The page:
A Sketch of the Christian Experience and Views of Ellen G. White


A Sketch of the Christian Experience and Views of Ellen G. White


We are well aware that many honest seekers after truth and Bible holiness are prejudiced against visions. Two great causes have created this prejudice. First, fanaticism, accompanied by false visions and exercises, has existed more or less, almost everywhere. This has led many of the sincere to doubt anything of the kind. Second, the exhibition of mesmerism, &C., and what is commonly called the “mysterious rappings,” are perfectly calculated to deceive, and create unbelief relative to the gifts and operations of the Spirit of God. ExV 2.1

But God is unchangeable. His work through Moses in the presence of Pharaoh was perfect, notwithstanding “Jannes and Jambres” were permitted to perform miracles by the power of Satan, that resembled the miracles wrought by Moses. The counterfeit also appeared in the days of the apostles, yet the gifts of the Spirit were manifested in the followers of Christ. And it is not the purpose of God to leave his people in this age of almost unbounded deception, without the gifts and manifestations of his Spirit. ExV 2.2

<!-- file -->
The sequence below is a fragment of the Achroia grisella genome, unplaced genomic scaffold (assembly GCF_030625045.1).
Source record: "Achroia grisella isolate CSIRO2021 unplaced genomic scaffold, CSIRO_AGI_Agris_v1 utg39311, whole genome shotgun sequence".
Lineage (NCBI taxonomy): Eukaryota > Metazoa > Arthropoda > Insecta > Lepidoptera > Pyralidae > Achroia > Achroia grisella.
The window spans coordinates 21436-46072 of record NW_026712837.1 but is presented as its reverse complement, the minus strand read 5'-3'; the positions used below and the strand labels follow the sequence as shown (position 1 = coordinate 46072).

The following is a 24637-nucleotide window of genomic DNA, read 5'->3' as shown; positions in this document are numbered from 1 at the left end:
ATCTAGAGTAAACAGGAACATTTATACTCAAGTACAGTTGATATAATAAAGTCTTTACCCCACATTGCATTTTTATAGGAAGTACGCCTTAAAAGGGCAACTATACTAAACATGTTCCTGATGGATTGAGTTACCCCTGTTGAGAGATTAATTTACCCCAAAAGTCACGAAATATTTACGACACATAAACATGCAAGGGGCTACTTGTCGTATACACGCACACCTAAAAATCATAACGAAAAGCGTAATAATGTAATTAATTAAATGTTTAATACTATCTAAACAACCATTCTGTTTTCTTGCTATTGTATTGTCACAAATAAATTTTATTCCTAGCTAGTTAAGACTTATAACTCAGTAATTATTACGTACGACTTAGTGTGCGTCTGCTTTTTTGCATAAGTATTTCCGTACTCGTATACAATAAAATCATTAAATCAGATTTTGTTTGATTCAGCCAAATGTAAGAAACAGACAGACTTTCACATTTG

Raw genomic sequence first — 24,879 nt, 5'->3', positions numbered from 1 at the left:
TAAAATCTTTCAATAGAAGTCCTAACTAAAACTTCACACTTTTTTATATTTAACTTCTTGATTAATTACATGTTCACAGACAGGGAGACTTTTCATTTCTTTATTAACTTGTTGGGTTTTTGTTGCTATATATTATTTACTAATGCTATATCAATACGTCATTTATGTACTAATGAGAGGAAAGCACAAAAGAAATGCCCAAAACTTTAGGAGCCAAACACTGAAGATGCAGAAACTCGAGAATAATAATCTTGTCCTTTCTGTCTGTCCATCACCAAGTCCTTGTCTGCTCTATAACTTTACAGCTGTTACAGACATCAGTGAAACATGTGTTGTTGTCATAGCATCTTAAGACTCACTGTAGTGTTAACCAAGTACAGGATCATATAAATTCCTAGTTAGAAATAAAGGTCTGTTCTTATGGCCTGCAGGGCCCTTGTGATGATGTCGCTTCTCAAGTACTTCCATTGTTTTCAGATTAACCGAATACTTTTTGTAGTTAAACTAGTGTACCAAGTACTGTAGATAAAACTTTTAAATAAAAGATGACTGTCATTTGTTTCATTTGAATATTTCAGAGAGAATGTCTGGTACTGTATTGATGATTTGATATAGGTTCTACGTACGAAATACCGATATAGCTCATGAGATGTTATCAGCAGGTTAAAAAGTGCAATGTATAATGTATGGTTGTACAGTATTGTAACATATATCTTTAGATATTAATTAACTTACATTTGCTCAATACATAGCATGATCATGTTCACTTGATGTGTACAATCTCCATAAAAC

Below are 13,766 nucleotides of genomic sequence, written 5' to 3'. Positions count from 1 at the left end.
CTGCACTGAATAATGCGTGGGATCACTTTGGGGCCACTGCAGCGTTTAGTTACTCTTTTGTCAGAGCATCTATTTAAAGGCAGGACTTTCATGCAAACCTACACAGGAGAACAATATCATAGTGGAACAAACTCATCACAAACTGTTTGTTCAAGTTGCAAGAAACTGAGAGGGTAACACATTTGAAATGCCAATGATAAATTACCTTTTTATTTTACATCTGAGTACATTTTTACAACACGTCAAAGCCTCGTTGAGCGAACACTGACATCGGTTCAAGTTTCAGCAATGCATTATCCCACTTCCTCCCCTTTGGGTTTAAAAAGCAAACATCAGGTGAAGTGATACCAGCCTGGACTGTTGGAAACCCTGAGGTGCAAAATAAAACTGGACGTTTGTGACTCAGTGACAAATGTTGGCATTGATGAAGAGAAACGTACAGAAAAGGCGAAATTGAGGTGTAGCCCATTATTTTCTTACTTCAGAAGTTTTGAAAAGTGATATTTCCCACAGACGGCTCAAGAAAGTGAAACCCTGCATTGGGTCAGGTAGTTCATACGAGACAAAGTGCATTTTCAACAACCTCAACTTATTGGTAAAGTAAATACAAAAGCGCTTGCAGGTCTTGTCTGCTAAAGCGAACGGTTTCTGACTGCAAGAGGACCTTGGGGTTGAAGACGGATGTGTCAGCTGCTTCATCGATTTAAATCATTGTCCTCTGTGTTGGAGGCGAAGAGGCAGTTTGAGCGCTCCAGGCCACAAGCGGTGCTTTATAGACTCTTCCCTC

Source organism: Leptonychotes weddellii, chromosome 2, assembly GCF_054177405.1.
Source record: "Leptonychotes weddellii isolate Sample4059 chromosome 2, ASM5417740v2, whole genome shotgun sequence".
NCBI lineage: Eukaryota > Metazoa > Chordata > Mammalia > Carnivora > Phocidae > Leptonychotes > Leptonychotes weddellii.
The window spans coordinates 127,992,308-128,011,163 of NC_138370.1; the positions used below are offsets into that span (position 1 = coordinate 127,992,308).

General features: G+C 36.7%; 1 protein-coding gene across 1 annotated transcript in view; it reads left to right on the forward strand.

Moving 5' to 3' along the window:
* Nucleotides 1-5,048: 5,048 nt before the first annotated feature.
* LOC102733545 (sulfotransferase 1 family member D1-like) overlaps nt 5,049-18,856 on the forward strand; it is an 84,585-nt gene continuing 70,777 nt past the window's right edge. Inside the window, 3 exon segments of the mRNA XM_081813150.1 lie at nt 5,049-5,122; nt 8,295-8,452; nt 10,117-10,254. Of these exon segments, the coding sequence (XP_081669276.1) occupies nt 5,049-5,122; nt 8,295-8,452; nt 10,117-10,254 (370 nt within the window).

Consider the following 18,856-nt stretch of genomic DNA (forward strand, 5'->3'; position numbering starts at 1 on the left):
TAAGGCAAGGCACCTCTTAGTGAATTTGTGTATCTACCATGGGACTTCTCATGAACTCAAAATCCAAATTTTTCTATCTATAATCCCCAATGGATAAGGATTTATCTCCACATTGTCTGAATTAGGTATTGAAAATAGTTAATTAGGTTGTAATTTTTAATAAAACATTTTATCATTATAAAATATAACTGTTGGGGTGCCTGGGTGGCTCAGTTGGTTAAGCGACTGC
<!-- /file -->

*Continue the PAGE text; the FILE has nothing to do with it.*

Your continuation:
The design of a counterfeit is to imitate an existing reality. Therefore the present manifestation of the spirit of error is proof that God manifests Himself to His children by the power of the Holy Spirit, and that He is about to fulfil His word gloriously. ExV 2.3

“And it shall come to pass in the last days, saith God, I will pour out of My Spirit upon all flesh; and your sons and your daughters shall prophesy, and your young men shall see visions, and your old men shall dream dreams, &C.” Acts 2:17; Joel 2:28. ExV 2.4

As for mesmerism we have ever considered it dangerous, therefore have had nothing to do with it. We never even saw a person in a mesmeric sleep, and know nothing by experience of the art. ExV 2.5

We send out this little work with the hope that it will comfort the saints. ExV 2.6

James White.

Saratoga Springs, N.Y.,

August, 1851.